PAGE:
The Pennsylvania grand jury report on child sex abuse in the Catholic Church implicated the former archbishop of Baltimore for covering up the abuse. It’s not the first time scandals within the Catholic Church have reached Baltimore.
An explosive grand jury report on pervasive child abuse in the Catholic Church in Pennsylvania has called into question the actions — or inactions — of late Baltimore Cardinal William H. Keeler, who previously was hailed for his transparency in handling abuse cases.
Public health officials in Ireland say they are reviewing services delivered by the late Catholic priest in the Netflix series "The Keepers," who worked as a psychologist there after leaving Baltimore in the 1990s amid sexual abuse allegations.
We moved from Baltimore to a small suburb in Pennsylvania when I was 7 years old. I remember the day my mom enrolled me in public school. I was upset. I wanted to go to Catholic school like my friends and cousins back in Maryland. Today, I understand. My mother is one of the women featured in the latest Netflix crime saga "The Keepers." She was sexually abused by A. Joseph Maskell, the former chaplain at Archbishop Keough High School in Baltimore, and a string of other men to whom Maskell gave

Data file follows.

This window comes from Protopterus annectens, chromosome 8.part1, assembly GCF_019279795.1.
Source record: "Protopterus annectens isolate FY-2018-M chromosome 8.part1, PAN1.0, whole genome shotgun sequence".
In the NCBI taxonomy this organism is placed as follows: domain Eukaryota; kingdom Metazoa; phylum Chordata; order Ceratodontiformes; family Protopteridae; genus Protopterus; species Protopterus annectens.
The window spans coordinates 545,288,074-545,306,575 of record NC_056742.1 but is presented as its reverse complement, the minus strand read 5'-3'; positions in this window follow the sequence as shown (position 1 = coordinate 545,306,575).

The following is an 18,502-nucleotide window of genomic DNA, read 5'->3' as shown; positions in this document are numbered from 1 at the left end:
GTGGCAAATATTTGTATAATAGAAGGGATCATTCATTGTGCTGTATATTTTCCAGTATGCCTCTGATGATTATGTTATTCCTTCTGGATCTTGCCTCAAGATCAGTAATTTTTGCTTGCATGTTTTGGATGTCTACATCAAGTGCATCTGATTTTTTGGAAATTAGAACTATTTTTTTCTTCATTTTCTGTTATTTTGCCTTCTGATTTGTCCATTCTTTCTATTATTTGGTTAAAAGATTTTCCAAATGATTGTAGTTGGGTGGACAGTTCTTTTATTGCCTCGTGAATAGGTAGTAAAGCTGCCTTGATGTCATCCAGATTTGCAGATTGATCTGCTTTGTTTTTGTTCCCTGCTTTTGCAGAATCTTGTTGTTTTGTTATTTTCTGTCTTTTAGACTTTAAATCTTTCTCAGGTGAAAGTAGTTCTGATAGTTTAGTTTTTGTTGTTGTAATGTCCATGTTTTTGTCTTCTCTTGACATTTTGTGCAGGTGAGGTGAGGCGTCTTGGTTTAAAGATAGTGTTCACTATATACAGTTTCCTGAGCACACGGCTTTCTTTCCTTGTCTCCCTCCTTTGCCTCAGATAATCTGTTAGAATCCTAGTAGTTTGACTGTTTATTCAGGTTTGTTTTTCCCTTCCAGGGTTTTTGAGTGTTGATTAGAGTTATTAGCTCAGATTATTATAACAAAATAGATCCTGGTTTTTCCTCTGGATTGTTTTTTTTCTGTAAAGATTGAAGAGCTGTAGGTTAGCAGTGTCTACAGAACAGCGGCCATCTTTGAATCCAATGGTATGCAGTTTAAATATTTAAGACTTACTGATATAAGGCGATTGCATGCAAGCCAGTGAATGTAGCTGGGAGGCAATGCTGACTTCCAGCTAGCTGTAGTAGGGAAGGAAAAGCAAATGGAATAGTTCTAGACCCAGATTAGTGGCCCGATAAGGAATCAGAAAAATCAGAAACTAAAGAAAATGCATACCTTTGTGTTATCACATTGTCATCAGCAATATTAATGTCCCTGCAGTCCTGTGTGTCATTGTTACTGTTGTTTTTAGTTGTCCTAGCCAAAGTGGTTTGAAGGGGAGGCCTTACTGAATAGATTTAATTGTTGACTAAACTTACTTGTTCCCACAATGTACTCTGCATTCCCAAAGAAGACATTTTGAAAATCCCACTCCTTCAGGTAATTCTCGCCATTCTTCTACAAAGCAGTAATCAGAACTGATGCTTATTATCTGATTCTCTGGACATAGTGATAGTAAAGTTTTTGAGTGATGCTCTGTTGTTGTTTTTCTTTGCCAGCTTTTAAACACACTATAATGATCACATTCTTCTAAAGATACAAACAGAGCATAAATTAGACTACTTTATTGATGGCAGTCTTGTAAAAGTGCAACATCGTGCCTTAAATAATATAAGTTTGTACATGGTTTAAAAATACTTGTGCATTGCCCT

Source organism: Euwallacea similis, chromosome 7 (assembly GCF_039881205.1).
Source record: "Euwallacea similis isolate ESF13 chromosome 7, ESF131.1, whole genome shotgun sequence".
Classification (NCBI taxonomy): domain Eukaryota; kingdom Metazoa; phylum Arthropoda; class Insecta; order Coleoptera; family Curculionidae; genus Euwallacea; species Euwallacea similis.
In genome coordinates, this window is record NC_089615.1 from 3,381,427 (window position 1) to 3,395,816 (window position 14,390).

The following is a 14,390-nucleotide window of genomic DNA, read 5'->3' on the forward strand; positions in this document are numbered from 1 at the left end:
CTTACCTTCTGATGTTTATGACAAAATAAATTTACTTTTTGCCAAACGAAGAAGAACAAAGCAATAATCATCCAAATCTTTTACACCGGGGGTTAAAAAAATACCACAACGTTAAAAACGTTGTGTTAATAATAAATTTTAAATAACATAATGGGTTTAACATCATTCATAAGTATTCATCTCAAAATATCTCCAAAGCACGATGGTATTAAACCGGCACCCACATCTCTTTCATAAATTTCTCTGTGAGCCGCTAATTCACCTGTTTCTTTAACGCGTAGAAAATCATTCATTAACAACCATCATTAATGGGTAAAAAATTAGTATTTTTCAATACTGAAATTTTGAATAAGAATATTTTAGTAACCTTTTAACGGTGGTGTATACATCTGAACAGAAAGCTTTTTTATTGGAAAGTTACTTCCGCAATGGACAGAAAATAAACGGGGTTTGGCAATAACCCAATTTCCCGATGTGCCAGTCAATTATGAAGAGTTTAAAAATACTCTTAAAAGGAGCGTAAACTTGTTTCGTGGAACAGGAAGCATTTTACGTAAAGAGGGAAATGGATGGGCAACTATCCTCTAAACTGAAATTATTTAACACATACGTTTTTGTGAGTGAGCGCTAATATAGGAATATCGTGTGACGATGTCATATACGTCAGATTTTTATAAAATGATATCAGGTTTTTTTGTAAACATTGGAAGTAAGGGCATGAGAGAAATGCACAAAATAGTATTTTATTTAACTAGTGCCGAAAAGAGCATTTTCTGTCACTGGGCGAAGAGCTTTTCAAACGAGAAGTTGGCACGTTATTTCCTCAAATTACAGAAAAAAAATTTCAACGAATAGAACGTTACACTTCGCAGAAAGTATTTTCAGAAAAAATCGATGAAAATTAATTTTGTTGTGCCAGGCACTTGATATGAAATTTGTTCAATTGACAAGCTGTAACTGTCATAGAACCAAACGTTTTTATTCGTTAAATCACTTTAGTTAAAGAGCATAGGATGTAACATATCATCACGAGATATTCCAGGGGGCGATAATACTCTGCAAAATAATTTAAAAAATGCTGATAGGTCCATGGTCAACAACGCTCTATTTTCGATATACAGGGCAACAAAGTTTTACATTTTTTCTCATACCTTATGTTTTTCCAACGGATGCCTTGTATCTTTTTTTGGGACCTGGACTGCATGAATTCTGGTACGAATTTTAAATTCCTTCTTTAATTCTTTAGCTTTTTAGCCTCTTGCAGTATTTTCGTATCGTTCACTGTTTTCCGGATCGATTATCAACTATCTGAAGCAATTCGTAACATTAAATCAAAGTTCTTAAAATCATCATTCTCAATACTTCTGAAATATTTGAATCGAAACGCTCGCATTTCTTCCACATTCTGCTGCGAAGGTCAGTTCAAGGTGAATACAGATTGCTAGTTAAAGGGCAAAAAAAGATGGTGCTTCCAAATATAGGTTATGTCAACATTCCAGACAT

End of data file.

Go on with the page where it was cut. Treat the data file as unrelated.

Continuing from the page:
Donna Von Den Bosch climbed to the attic of her home so she could watch the footage alone. The images flashed on her computer screen: the police car, the churches, the priests. Her heart raced. "I'm 60," she told herself, again and again. "I'm not 15 anymore."
Secrets within secrets, crimes upon crimes, layers upon layers and journeys within journeys. That's the way documentary filmmaker Ryan White talks about his Netflix docuseries "The Keepers," which revisits the unsolved murder of Sister Catherine Cesnik, a Baltimore nun who went missing in 1969.